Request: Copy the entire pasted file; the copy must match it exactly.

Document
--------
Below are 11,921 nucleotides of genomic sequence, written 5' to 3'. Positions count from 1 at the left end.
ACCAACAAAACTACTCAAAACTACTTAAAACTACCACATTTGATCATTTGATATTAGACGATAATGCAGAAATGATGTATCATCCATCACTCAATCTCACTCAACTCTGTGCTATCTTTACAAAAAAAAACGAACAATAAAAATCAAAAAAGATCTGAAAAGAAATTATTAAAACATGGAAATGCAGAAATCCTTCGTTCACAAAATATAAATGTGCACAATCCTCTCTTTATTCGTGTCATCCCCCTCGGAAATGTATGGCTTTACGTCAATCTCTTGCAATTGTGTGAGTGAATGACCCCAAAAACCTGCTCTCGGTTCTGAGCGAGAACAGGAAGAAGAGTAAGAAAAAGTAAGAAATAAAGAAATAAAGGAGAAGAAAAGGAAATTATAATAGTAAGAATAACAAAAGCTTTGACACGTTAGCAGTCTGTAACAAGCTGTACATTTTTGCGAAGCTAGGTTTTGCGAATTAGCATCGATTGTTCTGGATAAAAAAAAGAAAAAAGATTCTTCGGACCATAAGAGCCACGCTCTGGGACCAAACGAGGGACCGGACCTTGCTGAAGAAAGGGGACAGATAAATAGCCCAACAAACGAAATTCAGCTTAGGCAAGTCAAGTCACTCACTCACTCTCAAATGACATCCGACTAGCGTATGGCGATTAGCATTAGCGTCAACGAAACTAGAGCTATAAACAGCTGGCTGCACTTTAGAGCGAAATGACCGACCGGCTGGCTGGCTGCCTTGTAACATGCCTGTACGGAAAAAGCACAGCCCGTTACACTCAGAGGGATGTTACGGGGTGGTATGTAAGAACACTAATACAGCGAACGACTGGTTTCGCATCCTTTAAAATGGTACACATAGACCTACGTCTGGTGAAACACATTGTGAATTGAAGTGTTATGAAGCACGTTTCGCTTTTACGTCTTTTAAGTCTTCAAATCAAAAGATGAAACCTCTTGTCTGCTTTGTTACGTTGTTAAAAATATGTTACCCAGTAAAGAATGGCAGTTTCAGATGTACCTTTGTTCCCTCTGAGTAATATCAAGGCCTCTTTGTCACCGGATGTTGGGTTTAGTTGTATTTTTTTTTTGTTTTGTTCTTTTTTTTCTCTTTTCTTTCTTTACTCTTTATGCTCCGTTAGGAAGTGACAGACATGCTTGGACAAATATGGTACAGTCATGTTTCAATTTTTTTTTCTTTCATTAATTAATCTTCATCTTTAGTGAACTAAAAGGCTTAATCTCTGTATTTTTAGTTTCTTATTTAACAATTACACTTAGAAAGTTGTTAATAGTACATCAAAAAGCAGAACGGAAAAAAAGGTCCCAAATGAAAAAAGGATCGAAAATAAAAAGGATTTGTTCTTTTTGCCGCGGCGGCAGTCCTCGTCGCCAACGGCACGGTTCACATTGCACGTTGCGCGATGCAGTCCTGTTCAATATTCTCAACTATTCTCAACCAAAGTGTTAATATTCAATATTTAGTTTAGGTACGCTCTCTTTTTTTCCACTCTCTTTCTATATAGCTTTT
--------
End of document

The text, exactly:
Below are 11,921 nucleotides of genomic sequence, written 5' to 3'. Positions count from 1 at the left end.
ACCAACAAAACTACTCAAAACTACTTAAAACTACCACATTTGATCATTTGATATTAGACGATAATGCAGAAATGATGTATCATCCATCACTCAATCTCACTCAACTCTGTGCTATCTTTACAAAAAAAAACGAACAATAAAAATCAAAAAAGATCTGAAAAGAAATTATTAAAACATGGAAATGCAGAAATCCTTCGTTCACAAAATATAAATGTGCACAATCCTCTCTTTATTCGTGTCATCCCCCTCGGAAATGTATGGCTTTACGTCAATCTCTTGCAATTGTGTGAGTGAATGACCCCAAAAACCTGCTCTCGGTTCTGAGCGAGAACAGGAAGAAGAGTAAGAAAAAGTAAGAAATAAAGAAATAAAGGAGAAGAAAAGGAAATTATAATAGTAAGAATAACAAAAGCTTTGACACGTTAGCAGTCTGTAACAAGCTGTACATTTTTGCGAAGCTAGGTTTTGCGAATTAGCATCGATTGTTCTGGATAAAAAAAAGAAAAAAGATTCTTCGGACCATAAGAGCCACGCTCTGGGACCAAACGAGGGACCGGACCTTGCTGAAGAAAGGGGACAGATAAATAGCCCAACAAACGAAATTCAGCTTAGGCAAGTCAAGTCACTCACTCACTCTCAAATGACATCCGACTAGCGTATGGCGATTAGCATTAGCGTCAACGAAACTAGAGCTATAAACAGCTGGCTGCACTTTAGAGCGAAATGACCGACCGGCTGGCTGGCTGCCTTGTAACATGCCTGTACGGAAAAAGCACAGCCCGTTACACTCAGAGGGATGTTACGGGGTGGTATGTAAGAACACTAATACAGCGAACGACTGGTTTCGCATCCTTTAAAATGGTACACATAGACCTACGTCTGGTGAAACACATTGTGAATTGAAGTGTTATGAAGCACGTTTCGCTTTTACGTCTTTTAAGTCTTCAAATCAAAAGATGAAACCTCTTGTCTGCTTTGTTACGTTGTTAAAAATATGTTACCCAGTAAAGAATGGCAGTTTCAGATGTACCTTTGTTCCCTCTGAGTAATATCAAGGCCTCTTTGTCACCGGATGTTGGGTTTAGTTGTATTTTTTTTTTGTTTTGTTCTTTTTTTTCTCTTTTCTTTCTTTACTCTTTATGCTCCGTTAGGAAGTGACAGACATGCTTGGACAAATATGGTACAGTCATGTTTCAATTTTTTTTTCTTTCATTAATTAATCTTCATCTTTAGTGAACTAAAAGGCTTAATCTCTGTATTTTTAGTTTCTTATTTAACAATTACACTTAGAAAGTTGTTAATAGTACATCAAAAAGCAGAACGGAAAAAAAGGTCCCAAATGAAAAAAGGATCGAAAATAAAAAGGATTTGTTCTTTTTGCCGCGGCGGCAGTCCTCGTCGCCAACGGCACGGTTCACATTGCACGTTGCGCGATGCAGTCCTGTTCAATATTCTCAACTATTCTCAACCAAAGTGTTAATATTCAATATTTAGTTTAGGTACGCTCTCTTTTTTTCCACTCTCTTTCTATATAGCTTTT